This fact has not been lost on cement producers, particularly those in countries where the infrastructure is in place to handle, separate and prepare waste materials for use as fuels. Thus, for example, alternative fuels account for over 60 % of the process energy input in Germany’s cement production. In Austria, the proportion is even higher, at over 70 %, with selected industrial and commercial waste comprising by far the largest component within the alternative fuel mix.
3 What’s the cost?
Not only is using waste as an alternative fuel in cement production more energy-efficient, but it is also mostly cheaper to implement. In order to compare the costs and revenues of a recent waste-to-energy project in Latin America with waste utilization as fuel in cement plants, a standard plant with an approximate clinker production of 4000 t/d was considered. The necessary amount of waste to achieve 90 % total substitution rate and the incurring costs as well as primary fuel savings (coal-based) were calculated. In a second step, the waste-to-fuel alternative was scaled-up to equal the amount of waste utilized in the new waste-to-energy plant. Naturally, such a comparison does not claim to represent all possible configurations of either waste-to-energy plants or AF utilization in cement plants, however the results are quite exciting! The total capex for utilization in cement plants would only amount to 30 - 40 %, whereas the revenue (electricity sales versus coal savings) would be in the range of 75 - 85 % when compared to a waste-to-energy plant!
Hence it is clear that both constructing new, and adapting existing cement plants to burn alternative waste-derived fuels can offer significant economic benefits for both capital and operating costs. So what is actually involved in achieving higher levels of fuel substitution, and what are the implications in terms of the technology needed?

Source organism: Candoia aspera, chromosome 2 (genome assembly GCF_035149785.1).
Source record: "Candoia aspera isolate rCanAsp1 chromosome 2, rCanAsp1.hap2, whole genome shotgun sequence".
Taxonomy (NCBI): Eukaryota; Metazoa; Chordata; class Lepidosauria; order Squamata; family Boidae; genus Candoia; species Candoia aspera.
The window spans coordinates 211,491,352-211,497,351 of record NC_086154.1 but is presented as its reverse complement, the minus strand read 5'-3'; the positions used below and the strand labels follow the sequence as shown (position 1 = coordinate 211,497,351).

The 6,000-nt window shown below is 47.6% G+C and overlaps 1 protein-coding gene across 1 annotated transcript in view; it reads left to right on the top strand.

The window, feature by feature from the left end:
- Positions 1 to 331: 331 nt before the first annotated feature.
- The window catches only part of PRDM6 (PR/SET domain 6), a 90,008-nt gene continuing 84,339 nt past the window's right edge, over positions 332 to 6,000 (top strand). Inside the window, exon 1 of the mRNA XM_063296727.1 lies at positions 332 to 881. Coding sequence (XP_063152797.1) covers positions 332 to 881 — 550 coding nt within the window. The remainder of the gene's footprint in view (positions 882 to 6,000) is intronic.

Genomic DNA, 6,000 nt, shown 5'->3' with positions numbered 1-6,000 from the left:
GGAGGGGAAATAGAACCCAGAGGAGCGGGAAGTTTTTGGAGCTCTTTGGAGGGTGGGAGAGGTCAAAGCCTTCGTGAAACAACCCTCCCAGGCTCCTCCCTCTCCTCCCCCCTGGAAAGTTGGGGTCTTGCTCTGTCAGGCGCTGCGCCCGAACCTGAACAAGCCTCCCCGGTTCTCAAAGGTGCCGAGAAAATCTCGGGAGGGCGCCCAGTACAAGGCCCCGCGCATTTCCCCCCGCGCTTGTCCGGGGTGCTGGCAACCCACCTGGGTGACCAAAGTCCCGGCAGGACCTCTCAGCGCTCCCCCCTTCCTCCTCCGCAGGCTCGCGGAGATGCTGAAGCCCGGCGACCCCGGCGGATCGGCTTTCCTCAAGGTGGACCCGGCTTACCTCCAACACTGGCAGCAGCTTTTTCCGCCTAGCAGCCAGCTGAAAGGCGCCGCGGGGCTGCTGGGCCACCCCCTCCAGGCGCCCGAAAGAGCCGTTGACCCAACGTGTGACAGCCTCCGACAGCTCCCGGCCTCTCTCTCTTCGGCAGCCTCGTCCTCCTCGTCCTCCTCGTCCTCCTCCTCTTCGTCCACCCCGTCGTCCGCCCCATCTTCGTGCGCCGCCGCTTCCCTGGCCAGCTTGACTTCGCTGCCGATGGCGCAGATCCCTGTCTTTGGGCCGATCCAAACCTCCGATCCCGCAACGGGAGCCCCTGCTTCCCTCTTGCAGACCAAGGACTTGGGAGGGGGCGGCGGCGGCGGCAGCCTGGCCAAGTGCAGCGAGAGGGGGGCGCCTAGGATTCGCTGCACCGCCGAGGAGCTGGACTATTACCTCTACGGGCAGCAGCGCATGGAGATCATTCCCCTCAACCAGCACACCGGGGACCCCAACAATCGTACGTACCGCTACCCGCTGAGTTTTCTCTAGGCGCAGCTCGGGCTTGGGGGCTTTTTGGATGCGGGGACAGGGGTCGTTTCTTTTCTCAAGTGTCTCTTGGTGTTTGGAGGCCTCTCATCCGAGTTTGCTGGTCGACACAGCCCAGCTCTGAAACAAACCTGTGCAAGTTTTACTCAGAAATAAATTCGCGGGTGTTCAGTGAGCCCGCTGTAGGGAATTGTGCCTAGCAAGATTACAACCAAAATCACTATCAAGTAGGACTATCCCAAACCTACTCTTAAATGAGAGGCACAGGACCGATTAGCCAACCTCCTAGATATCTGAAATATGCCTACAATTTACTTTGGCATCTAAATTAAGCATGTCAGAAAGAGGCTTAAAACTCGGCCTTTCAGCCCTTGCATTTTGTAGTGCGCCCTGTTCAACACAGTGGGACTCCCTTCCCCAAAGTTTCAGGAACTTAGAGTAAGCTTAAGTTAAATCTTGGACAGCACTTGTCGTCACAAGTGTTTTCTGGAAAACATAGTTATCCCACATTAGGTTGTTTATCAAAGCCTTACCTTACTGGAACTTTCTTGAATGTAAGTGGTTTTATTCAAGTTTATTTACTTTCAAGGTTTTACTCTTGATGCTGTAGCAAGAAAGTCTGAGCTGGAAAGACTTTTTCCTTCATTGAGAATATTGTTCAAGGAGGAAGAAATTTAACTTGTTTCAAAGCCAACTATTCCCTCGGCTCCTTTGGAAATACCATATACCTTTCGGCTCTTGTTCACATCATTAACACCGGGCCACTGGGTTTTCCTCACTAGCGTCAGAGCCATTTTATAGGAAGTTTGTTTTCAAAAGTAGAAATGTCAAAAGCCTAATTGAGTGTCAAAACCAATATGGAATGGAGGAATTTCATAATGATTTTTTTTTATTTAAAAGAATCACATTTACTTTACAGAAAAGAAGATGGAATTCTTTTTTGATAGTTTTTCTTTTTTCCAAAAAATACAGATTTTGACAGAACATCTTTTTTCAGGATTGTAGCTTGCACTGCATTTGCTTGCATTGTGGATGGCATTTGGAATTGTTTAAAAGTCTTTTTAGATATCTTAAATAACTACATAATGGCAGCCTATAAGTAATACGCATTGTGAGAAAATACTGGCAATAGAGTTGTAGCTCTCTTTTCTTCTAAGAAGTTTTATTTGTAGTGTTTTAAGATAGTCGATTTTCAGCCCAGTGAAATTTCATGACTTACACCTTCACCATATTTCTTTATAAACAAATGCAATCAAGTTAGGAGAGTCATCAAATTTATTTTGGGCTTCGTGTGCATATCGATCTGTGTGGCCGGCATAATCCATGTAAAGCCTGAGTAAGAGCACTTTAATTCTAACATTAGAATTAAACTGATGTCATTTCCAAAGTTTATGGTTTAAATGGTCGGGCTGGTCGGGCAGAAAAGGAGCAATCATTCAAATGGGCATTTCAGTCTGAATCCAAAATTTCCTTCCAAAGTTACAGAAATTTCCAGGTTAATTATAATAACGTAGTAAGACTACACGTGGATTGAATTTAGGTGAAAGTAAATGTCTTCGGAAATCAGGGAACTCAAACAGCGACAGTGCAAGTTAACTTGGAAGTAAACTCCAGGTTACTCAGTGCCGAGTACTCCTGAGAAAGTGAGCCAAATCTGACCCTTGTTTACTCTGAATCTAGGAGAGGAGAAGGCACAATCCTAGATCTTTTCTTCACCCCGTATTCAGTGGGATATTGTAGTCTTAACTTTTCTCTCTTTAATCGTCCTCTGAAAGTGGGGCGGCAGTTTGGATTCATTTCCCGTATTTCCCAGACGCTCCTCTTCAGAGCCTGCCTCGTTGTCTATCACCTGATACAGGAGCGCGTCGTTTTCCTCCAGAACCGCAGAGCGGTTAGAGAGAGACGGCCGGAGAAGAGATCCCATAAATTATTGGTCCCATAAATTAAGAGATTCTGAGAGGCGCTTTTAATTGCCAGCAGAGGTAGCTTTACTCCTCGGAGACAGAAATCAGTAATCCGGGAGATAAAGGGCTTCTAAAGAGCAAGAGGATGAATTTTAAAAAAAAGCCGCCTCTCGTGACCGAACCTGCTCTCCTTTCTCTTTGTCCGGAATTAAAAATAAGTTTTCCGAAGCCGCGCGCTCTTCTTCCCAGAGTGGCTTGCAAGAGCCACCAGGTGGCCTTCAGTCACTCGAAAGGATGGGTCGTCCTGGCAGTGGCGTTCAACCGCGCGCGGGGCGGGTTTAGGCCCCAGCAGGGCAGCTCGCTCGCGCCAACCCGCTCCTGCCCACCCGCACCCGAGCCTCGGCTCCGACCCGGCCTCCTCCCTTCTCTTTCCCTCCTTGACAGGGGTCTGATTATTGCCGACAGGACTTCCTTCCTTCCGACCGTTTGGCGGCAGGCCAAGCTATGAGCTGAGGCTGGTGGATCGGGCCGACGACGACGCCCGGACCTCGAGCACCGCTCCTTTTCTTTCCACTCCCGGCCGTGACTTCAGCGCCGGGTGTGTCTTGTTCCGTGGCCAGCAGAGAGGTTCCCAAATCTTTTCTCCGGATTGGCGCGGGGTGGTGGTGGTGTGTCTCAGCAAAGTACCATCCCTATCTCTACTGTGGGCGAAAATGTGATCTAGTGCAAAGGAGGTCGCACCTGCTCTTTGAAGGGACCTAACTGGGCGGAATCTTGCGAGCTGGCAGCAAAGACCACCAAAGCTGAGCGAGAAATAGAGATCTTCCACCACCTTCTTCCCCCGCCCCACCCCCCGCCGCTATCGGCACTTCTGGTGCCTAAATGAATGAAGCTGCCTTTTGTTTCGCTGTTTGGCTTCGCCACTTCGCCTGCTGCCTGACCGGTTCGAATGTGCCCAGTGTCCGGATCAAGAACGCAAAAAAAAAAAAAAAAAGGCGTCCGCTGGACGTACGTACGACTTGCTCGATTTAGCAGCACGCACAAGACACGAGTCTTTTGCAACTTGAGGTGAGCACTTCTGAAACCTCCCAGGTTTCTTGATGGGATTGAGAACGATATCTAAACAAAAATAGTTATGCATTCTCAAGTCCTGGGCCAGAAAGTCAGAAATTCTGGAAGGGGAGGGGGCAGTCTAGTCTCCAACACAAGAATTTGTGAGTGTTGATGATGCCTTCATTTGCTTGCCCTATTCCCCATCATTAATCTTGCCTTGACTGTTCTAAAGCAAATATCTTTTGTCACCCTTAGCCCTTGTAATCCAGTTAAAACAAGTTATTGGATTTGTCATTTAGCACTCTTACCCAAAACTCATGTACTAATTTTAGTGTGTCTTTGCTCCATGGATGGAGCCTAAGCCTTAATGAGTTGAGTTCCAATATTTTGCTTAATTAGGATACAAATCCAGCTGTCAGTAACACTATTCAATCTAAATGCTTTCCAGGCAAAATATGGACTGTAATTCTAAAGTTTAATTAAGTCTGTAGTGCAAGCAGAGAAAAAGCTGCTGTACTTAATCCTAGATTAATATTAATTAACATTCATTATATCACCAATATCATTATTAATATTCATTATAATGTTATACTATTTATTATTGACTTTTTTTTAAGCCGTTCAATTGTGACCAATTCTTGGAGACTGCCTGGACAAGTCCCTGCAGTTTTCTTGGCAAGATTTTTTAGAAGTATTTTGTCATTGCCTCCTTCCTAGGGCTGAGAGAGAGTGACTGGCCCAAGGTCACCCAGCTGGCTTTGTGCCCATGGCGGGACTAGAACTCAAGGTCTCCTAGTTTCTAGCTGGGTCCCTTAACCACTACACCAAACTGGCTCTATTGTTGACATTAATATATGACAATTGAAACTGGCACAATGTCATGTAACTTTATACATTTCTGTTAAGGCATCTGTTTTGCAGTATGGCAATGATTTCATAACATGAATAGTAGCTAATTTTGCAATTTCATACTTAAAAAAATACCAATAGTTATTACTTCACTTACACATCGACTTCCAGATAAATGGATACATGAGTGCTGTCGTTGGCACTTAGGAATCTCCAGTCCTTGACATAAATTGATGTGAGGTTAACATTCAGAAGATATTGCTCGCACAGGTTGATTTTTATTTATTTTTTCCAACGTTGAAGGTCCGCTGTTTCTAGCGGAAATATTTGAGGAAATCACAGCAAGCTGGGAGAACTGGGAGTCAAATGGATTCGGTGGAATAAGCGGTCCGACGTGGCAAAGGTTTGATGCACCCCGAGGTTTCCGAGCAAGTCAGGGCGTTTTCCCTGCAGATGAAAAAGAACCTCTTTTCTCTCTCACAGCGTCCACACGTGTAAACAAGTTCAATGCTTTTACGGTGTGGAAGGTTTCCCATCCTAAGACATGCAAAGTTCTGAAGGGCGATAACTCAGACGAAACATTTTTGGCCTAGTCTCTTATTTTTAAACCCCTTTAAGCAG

For thermal substitution rates (TSR) of 9 % or less on an existing cement plant, little is required apart from work on the fuel conditioning unit, which may need to be installed as new, or expanded in capacity where alternative fuels are already being used. Thus the capex commitment is likely to be limited. Once the initial reluctance of working with waste is overcome, the direction is clear.
To increase the TSR to the next threshold at up to 25 % of the fuel energy input, not only must the fuel-conditioning plant be upgraded, but more milling capacity will also be needed. Where the commitment to alternative fuel use really requires the highest investment comes with the next milestone, taking the TSR from 25 % to 60 %.
In this case, major modifications are usually needed to the plant infrastructure, with modifications to the calciner section and the installation of a chlorine bypass system. Further upgrading to the fuel conditioning and milling capacities will also have to be undertaken.
After that, reaching higher TSR levels builds on the investment already incurred, through measures that are essentially complementary to those already put in place. Higher-capacity fuel preparation systems are again needed, as well as modifications to the main kiln burners to allow them to efficiently handle higher proportions of alternative fuels.